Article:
Every night either I or my wife read books with our kids before they go to bed. We’ve been doing this with both of them ever since they were infants. Our oldest would sit on my lap in a chair and listen to me read until he fell asleep even at a few months old. His brother was a bit more of a challenge- during his first few months, generally I’d have to hold him on my lap with one arm, so he wouldn’t squirm away to go play, while trying to read a book with only one hand.
Now that they’ve gotten older, we read to both kids together, and both are more than happy to sit and listen. I know that as tiny babies, of course, they didn’t understand a bit of what we would read, and that now they do. I’m not sure when that change took place; I only know that it did.
Often, when we talk about bringing children to church, we really mean that they will be going to a program of ‘kid’s church’, geared for their own age and understanding level. Like so much else in our society, our churches are split generationally. There’s a program specifically for babies, for preschoolers, for schoolchildren, teenagers, and adults. Often even the adults are split by age! Certainly, there is a time and a place for teaching and training children at their own level- but I’m not sure that’s all the church is called to be.
Church is more than just a time to sing some songs and hear a prepared speech. Church is a community where Christians gather to worship the Lord in song, in prayer, and in the reading and hearing of His Word. (For another take on this, see this article here).
On a different note, as the father of two young, active boys, I do understand how tough it can be to sit with them for an hour long church service, and my wife understands much better than I do. Also, I understand the pressure that parents feel to make sure their kids are behaving well and not being disruptive to the adults around them. It’s hard to even get to church on time; once you’re there, it’s hard to keep young children in one spot and occupied for an entire church service (never mind whether they’re understanding it or not!), and even if you manage all of this, you still might feel like you didn’t hear or understand a word of what went on, because you were just dealing with kids the whole time. You might sometimes feel like you might as well stay home. If that’s the case- I do understand, and I encourage you to please come! For us adults, just like for kids, church is about much more than hearing and understanding a sermon. It’s about coming together with other Christians; it’s about being the community of faith, and about being in the presence of God together. I’m grateful at Middleton to have the option for the our kids to go downstairs for a kid’s church during the sermon (and very grateful for our tireless volunteers who have a heart for children’s ministry and teaching them each week), but also grateful that they spend the first part of church upstairs with the adults- hearing the hymns & the Scriptures, praying with us and being there for giving the offerings. And, I learn with my own kids, they do develop an understanding as they go- in their own words (as, for example, you see in the title of this post: my 4-year old on why he likes going to church), and at their own level.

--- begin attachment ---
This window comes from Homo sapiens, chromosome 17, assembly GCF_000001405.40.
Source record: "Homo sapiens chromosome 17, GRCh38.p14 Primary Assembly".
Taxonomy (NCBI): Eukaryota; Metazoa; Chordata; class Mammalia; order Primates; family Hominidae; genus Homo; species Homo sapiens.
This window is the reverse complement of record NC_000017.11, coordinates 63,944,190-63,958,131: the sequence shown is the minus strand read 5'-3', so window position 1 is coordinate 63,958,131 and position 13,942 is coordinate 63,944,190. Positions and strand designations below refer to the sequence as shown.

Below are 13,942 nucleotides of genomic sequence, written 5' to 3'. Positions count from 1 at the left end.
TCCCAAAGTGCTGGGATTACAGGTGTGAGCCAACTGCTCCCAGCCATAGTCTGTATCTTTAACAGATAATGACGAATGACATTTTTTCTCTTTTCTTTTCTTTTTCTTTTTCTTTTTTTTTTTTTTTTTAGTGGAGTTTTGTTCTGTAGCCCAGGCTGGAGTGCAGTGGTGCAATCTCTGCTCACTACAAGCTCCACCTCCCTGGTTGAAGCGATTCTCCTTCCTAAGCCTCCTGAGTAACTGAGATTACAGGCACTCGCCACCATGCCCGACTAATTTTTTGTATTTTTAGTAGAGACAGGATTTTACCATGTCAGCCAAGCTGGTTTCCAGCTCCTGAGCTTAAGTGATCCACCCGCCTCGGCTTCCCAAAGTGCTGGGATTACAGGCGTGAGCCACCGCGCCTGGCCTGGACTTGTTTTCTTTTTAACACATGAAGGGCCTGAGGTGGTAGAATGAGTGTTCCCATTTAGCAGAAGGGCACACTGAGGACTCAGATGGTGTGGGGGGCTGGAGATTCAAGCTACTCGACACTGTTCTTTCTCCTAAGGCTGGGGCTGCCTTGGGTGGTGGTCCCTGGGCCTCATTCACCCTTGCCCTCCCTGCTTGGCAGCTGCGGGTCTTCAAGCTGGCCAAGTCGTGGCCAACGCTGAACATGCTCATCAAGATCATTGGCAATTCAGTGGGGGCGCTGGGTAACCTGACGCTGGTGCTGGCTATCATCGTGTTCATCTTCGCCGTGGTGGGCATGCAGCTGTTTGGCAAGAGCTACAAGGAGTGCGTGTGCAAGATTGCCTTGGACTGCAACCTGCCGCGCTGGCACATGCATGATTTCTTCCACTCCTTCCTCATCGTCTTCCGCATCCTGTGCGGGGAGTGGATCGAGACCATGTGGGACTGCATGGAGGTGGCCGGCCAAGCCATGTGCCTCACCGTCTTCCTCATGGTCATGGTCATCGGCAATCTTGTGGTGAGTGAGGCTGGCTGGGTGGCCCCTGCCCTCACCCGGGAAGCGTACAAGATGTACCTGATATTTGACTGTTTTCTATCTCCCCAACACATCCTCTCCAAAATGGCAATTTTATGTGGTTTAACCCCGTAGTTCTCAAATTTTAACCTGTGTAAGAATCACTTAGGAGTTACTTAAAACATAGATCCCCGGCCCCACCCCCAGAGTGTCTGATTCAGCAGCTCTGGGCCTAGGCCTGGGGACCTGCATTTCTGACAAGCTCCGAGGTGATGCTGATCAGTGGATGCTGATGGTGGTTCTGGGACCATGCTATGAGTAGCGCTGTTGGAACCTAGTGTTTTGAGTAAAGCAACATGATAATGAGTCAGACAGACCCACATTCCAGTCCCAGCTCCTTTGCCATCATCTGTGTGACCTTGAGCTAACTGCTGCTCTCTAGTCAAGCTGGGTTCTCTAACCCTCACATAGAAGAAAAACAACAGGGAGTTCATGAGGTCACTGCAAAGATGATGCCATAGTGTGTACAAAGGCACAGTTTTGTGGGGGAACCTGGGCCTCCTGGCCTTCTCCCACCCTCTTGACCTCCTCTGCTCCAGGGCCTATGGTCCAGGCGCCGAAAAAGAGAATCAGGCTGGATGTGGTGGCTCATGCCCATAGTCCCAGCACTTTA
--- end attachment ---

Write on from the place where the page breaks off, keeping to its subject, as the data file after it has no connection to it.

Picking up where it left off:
So, parents with young children, first of all, thank you! The work that you do in raising your children, teaching them about God, and bringing them to His Church is by far the most influential and formative part of their lives and their faith. And please, feel free and welcome to come to church, and bring them with you. I know it’s hard, and I know that in the end, you might not even catch much of what I say in my sermon. But it’s not really about that-church is a time for all of us, young and old, those who are new to the faith or who’ve been following Jesus for decades, to come together & worship. When some parents and children tried to see Jesus while He was busy teaching, the apostles rebuked them, but Jesus called them to Himself (Mark 10:13-16). Young children, Jesus tells us, are a lesson for us-their simplicity of faith and acceptance are models for all of us adults to follow. Your kids might not understand all of what goes on right now, but someday they will, and being together with the body of Christ is helping them to grow right now, before we or they even realize it. So bring them to Jesus; to the body of Christ. Let us learn from them, as we all learn together what it is to follow Him.